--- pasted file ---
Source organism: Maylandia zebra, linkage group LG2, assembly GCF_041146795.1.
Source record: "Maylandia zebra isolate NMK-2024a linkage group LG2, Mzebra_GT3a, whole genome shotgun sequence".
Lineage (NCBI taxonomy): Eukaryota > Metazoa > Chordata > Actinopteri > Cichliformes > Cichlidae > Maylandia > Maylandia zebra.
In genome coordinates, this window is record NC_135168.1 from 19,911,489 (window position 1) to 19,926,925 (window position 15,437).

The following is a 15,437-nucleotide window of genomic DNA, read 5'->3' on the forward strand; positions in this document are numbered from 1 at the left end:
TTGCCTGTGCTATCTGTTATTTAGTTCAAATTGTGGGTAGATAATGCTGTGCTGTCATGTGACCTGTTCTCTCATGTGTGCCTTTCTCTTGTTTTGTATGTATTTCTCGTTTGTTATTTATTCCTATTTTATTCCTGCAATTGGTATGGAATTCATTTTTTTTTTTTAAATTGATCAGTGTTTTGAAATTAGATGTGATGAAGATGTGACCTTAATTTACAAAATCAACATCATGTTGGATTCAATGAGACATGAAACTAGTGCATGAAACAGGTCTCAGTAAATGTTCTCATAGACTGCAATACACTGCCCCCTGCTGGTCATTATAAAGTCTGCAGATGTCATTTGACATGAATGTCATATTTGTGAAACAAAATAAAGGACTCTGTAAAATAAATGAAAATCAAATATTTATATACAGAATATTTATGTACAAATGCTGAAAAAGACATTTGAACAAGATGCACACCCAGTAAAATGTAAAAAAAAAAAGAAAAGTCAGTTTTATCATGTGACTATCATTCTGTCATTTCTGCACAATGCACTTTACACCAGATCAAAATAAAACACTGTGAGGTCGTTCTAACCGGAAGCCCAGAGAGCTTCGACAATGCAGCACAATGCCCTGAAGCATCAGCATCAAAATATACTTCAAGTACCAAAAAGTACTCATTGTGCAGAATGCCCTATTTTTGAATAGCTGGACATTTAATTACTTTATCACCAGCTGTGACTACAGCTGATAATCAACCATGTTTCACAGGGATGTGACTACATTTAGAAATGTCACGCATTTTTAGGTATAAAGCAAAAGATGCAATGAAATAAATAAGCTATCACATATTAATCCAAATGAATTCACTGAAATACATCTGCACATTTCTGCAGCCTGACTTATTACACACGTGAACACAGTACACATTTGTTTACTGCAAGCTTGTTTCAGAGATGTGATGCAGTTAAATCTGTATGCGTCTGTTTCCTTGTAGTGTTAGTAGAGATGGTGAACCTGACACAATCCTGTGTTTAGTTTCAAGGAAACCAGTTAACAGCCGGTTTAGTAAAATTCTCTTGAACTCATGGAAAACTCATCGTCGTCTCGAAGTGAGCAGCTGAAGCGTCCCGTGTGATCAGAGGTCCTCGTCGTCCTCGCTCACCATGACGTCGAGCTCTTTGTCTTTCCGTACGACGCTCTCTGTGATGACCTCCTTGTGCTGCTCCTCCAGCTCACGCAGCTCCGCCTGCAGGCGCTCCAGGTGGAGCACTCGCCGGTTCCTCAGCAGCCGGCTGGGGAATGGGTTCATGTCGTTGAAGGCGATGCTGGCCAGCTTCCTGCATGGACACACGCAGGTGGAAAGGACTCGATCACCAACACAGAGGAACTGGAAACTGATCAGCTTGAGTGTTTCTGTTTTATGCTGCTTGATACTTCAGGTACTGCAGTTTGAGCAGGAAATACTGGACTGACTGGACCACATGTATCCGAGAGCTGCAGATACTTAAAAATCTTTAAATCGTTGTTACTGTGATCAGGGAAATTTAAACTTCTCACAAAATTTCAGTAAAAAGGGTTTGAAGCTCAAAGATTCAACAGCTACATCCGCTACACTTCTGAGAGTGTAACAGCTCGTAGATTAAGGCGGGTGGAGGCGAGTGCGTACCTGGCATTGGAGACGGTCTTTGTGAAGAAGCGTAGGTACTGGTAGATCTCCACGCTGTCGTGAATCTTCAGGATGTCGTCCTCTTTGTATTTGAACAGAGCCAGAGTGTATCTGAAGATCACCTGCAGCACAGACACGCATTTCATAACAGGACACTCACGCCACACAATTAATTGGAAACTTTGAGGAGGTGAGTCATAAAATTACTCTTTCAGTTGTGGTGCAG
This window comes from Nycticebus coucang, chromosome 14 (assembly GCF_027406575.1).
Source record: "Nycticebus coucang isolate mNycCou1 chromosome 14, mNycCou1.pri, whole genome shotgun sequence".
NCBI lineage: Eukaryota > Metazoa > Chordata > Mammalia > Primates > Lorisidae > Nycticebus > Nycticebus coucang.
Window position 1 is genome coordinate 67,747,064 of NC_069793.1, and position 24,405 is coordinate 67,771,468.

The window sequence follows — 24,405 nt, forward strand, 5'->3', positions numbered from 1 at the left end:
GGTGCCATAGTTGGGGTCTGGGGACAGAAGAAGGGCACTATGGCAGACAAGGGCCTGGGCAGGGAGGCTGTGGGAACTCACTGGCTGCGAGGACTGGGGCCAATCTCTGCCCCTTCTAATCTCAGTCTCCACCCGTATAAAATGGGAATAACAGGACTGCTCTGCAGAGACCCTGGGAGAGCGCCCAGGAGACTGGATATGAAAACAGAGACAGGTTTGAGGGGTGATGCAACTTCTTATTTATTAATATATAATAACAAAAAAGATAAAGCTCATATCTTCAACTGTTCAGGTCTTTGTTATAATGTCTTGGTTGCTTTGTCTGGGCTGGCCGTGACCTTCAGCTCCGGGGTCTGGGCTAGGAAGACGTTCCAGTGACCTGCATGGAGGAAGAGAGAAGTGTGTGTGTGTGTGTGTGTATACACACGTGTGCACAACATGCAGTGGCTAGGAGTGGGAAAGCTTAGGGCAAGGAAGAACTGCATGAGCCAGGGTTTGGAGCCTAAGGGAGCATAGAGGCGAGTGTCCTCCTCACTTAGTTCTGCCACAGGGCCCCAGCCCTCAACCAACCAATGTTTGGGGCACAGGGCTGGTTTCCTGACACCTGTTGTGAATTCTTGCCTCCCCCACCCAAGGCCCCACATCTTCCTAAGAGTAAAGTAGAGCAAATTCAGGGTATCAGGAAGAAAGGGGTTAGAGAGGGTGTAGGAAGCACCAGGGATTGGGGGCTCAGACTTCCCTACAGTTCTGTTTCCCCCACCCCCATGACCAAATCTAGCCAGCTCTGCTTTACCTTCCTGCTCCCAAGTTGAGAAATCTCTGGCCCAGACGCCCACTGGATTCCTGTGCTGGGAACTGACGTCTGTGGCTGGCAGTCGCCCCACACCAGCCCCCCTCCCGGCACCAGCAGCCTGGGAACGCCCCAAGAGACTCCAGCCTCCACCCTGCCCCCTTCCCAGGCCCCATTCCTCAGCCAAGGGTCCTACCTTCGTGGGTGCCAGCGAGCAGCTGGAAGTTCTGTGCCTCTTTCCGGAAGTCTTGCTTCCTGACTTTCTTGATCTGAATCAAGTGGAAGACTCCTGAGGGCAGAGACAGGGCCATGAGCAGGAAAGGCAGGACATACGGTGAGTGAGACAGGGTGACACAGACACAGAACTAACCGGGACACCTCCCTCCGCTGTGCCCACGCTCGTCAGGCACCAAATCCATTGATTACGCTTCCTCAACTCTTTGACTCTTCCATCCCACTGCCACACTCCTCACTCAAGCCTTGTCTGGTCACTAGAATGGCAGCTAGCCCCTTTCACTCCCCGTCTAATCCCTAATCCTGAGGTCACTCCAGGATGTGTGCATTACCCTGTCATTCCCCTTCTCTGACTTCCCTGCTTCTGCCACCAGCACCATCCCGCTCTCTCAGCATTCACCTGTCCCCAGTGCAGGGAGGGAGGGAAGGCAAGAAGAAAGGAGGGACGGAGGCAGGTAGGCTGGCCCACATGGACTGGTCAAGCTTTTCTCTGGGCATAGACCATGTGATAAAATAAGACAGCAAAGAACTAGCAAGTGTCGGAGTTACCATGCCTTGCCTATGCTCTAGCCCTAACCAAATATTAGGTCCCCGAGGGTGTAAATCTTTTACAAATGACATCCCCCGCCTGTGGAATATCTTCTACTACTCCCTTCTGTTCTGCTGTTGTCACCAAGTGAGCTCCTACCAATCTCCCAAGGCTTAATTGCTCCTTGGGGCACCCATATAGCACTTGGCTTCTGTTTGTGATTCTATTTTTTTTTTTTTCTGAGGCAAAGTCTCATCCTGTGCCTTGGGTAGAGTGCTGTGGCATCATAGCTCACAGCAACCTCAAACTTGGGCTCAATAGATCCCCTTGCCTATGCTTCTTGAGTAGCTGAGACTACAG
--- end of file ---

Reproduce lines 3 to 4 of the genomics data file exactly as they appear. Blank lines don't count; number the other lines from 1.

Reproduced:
Lineage (NCBI taxonomy): Eukaryota > Metazoa > Chordata > Actinopteri > Cichliformes > Cichlidae > Maylandia > Maylandia zebra.
In genome coordinates, this window is record NC_135168.1 from 19,911,489 (window position 1) to 19,926,925 (window position 15,437).